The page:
, Volume 78, Issue 2, pp 165-170
Date: 06 Oct 2010

Bacterial Enteropathogens and Risk Factors Associated with Childhood Diarrhea

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To investigate the etiology of bacterial enteropathogens causing diarrhea among children; to elucidate the risk factors, sign and symptoms involved in developing of infection; and to identify the antimicrobial susceptibility pattern.


Stool samples from diarrheal cases with clinical diagnosis of gastroenteritis compared to matched controls, were examined for detection of bacterial enteropathogens by conventional cultural method from February 2006 through January 2007.


Ninety three of diarrheal cases comprising enteropathogen isolates. A recognized bacterial enteric pathogen was identified in 31% of the cases and 8% of the control group. The frequency of isolated enteropathogens from faeces of diarrheal cases was recorded in the following order, Enterohemorrhagic E. coli 8.3%, Shigella spp. 6.7%, Campylobacter jejuni 5%, Salmonella spp. 4%, Yersinia enterocolitica 2.7%, Aeromonas spp. 4.7%, and Plesiomonas spp. 1.3%. E.H.E coli, Shigella and Salmonella had shown a significant statistical association with diarrhea (p < 0.05). Compared to matched uninfected control, multivariate analysis revealed that malnutrition status (OR adjusted 8.37; p < 0.001) was the only independent factor associated with infection. Antibiotic susceptibility profile indicated that enteropathogens were generally susceptible to meropenem, ceftriaxone, followed by amikacin and ciprofloxacin. Almost all enterpathogens were resistant to ampicillin and amoxicillin.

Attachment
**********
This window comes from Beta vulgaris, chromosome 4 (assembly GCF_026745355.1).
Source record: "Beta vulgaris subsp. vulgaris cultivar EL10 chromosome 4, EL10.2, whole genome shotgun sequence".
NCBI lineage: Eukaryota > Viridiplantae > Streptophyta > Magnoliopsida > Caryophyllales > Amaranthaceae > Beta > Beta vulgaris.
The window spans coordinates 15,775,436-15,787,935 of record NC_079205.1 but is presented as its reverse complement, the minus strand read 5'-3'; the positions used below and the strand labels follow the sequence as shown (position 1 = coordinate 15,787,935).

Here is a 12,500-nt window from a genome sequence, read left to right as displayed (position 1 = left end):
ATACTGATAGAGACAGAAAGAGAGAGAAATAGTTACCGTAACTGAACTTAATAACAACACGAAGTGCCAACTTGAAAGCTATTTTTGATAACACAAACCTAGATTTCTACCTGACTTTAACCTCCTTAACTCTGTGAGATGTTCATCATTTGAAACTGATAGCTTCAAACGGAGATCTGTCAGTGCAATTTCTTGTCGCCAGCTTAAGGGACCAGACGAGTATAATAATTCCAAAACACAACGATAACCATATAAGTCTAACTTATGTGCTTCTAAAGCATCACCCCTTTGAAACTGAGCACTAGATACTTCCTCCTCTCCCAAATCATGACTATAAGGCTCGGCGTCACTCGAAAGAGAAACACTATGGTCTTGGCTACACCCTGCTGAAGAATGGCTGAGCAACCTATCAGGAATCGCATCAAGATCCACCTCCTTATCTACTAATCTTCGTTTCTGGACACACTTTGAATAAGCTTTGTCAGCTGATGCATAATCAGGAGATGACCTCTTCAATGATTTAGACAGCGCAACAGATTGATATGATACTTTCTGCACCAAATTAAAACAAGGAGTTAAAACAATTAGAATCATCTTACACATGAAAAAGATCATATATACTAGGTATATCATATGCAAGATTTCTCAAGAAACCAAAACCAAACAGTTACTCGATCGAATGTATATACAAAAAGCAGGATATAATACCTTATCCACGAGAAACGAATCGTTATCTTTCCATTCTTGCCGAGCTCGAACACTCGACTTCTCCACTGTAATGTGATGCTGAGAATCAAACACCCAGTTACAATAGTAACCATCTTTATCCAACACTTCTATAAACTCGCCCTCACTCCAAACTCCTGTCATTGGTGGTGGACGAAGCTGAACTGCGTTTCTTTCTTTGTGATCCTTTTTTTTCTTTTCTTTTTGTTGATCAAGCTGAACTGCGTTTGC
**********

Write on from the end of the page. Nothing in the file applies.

The results of this study emphasize the importance of bacterial enteropathogens in causing severe diarrhea in children. E.H.E. coli was the most predominant pathogen. Malnutrition was identified as the main independent risk factor associated with developing of infection. Ampicillin and amoxicillin should not be used as empirical treatment in acute diarrhea.